Arthritis is a debilitating disease for over 50 million Americans. The Centers for Disease Control has shown that 1 in 2 people will have joint inflammation in their knee by the time they are 85, and 1 in 4 will develop painful, hip inflammation during their lifetime. The good news is that you don’t have to live with arthritis pain or take constant medication. The right physical therapy can make all the difference.
Arthritis Pain affects the cartilage of joints and most pain is due to wear and tear. However, the uneven wear and tear cause cartilage debris to shave off into the joint causing painful inflammation. This condition is made worse by a tightening of the tissue of the joint, loss of muscle strength supporting the joint and altered movement because of the range of motion problems.
Arthritis Pain Relief
Physical therapy is one of the most important treatment plans to help joint inflammation and improve your overall joint and ligament health. While arthritis can slow you, it doesn’t have to. If you are experiencing joint pain and decreased mobility, physical therapy can help.
In physical therapy we focus on the following:
- Restoring natural pain-free range of motion in your joints
- Improving muscular support and strength around your joints
- Enhancing joint balance and function
- Teaching you what to do to protect your joints from further damage
While physical therapists cannot repair your cartilage, our unique treatments can reduce or completely alleviate your pain, swelling and improve your ability to walk, run, bend or reach.
Here are some of the different conditions we help:
- Rheumatoid arthritis
- Psoriatic arthritis
- Joint pain
- Post-surgery recovery
- Joint replacement recovery
Because arthritis is a catch-all term, pinpointing what causes arthritis may be difficult. In most cases, arthritis is caused by overuse, wear and tear, or injuries. It is also possible for arthritis to be caused by infections, such as Lyme disease, an immune system dysfunction, such as rheumatoid arthritis, or an abnormal metabolism, which can lead to gout.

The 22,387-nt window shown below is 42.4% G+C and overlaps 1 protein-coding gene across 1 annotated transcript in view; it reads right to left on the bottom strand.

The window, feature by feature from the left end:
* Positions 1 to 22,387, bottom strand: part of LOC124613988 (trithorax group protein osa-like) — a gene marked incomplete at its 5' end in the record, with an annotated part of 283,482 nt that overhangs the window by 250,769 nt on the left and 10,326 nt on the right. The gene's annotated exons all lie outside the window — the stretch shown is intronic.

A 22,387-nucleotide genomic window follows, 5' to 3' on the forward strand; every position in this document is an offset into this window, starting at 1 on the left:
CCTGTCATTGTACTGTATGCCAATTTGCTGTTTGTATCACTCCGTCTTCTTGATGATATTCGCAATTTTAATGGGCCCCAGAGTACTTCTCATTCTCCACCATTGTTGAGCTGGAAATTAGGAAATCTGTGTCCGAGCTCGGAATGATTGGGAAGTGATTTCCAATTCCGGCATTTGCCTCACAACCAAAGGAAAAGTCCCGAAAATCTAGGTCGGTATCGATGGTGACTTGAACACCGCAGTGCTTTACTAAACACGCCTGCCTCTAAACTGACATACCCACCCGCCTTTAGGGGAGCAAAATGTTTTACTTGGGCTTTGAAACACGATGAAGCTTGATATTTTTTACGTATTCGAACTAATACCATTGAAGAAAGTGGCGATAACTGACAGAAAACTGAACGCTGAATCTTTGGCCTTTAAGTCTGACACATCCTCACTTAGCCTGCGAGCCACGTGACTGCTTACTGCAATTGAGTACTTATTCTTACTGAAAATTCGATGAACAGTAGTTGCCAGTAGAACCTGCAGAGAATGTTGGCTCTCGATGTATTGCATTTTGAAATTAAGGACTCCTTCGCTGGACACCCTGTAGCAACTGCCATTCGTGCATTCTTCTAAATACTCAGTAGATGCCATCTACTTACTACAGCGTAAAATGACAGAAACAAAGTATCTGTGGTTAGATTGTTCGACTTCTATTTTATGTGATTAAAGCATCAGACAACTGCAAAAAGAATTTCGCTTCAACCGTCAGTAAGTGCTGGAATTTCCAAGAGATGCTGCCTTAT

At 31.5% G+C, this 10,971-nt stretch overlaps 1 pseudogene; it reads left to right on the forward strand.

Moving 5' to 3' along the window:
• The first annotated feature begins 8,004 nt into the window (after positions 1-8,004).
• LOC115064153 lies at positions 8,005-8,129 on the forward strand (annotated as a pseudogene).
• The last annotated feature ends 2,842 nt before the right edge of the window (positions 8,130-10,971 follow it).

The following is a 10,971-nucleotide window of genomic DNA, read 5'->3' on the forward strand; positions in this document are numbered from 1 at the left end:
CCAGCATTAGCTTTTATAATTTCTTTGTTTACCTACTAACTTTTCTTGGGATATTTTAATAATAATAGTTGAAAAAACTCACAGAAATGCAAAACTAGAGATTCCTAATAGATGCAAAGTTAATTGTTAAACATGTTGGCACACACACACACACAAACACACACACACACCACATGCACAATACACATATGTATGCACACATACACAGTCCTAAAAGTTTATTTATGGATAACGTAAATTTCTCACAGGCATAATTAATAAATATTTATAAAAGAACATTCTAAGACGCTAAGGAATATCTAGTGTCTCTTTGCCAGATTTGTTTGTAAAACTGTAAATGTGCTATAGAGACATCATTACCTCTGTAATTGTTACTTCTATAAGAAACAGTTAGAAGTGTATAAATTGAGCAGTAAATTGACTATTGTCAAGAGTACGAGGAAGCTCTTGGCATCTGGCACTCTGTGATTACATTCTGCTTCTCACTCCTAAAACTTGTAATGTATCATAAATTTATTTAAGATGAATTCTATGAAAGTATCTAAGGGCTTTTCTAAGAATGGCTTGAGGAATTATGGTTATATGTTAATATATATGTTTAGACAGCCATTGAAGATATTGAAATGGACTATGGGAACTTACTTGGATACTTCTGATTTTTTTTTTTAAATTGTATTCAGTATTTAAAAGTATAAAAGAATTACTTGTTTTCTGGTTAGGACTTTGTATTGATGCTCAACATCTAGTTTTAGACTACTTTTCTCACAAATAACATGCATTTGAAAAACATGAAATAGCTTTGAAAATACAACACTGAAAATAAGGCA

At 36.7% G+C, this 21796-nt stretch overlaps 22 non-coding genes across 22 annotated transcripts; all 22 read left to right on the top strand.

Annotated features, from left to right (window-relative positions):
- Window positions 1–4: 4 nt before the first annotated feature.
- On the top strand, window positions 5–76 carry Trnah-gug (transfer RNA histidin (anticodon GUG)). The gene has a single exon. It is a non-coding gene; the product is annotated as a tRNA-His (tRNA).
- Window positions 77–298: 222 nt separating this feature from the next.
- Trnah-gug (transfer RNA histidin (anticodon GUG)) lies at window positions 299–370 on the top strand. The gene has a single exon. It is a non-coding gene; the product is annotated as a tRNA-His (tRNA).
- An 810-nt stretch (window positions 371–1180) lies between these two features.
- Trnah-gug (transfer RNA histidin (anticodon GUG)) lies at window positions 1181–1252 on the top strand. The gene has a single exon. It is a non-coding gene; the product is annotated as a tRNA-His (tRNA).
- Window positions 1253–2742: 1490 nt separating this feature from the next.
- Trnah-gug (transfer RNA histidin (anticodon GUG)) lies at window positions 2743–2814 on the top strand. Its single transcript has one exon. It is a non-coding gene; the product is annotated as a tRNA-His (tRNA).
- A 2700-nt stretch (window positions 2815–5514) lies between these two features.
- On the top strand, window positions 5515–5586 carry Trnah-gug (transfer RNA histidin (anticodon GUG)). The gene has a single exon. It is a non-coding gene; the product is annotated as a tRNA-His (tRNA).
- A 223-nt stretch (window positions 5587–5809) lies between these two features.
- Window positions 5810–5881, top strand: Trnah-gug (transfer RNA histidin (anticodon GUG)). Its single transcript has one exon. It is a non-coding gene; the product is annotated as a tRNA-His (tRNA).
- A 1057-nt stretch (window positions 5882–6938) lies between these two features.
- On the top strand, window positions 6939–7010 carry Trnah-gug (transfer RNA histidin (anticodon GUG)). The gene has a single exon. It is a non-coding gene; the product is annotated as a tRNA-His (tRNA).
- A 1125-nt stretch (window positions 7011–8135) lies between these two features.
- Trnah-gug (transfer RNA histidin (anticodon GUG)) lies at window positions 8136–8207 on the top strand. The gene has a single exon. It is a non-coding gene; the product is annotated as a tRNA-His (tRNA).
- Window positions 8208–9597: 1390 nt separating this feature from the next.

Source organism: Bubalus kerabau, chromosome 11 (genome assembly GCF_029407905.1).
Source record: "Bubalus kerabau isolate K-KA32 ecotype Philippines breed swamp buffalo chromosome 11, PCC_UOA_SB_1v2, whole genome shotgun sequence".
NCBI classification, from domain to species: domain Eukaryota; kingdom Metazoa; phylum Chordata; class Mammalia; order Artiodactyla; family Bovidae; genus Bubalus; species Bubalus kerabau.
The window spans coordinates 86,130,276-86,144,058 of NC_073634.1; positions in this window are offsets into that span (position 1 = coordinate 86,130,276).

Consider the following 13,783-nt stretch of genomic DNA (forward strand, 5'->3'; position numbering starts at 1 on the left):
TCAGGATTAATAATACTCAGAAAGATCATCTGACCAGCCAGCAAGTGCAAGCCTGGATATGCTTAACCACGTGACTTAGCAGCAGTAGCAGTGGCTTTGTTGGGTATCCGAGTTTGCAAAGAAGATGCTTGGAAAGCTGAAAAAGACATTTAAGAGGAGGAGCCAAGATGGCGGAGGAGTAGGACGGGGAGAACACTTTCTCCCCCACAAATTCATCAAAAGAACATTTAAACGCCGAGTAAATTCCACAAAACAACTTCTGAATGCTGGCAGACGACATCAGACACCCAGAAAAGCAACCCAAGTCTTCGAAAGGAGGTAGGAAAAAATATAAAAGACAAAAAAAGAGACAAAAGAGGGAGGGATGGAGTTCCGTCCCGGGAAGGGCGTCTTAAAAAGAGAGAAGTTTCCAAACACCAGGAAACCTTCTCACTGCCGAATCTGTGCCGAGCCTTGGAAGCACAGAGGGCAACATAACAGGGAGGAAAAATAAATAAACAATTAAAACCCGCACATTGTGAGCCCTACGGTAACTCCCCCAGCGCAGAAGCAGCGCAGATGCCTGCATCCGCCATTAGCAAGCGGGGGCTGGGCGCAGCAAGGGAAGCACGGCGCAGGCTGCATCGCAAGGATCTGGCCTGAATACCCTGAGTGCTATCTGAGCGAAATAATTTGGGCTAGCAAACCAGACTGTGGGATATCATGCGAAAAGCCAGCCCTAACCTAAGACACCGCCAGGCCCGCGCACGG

There are over 100 different types of arthritis, containing monoarthritis (where only one joint is affected) and oligoarthritis (where multiple joints are affected). Some of the most common forms of arthritis are osteoarthritis, which develops from “wear and tear” of cartilage, and rheumatoid arthritis, which develops from overactive immune systems.
Targeted exercises can help ease your arthritic pains. It is possible to maintain an active lifestyle while living with arthritis, but you may need some assistance. Your physical therapist will conduct a physical evaluation to determine what the best course of treatment will be for you. Your physical therapist will then guide you through prescribed gentle exercises that become more intensive as you progress in your treatments, in order to help you achieve your highest levels of physical capability.
Regardless of the cause of arthritis, physical therapy plays a major role in the treatment of its symptoms. Physical therapy should always be the first method of treatment, before resorting to more aggressive procedures, such as surgery. In fact, in many cases, physical therapy can even eliminate the need for risky treatment methods altogether, such as harmful pain-management drugs or invasive surgical correction. If the condition is severe and surgery is required, physical therapy can also help you prepare and recover from your procedure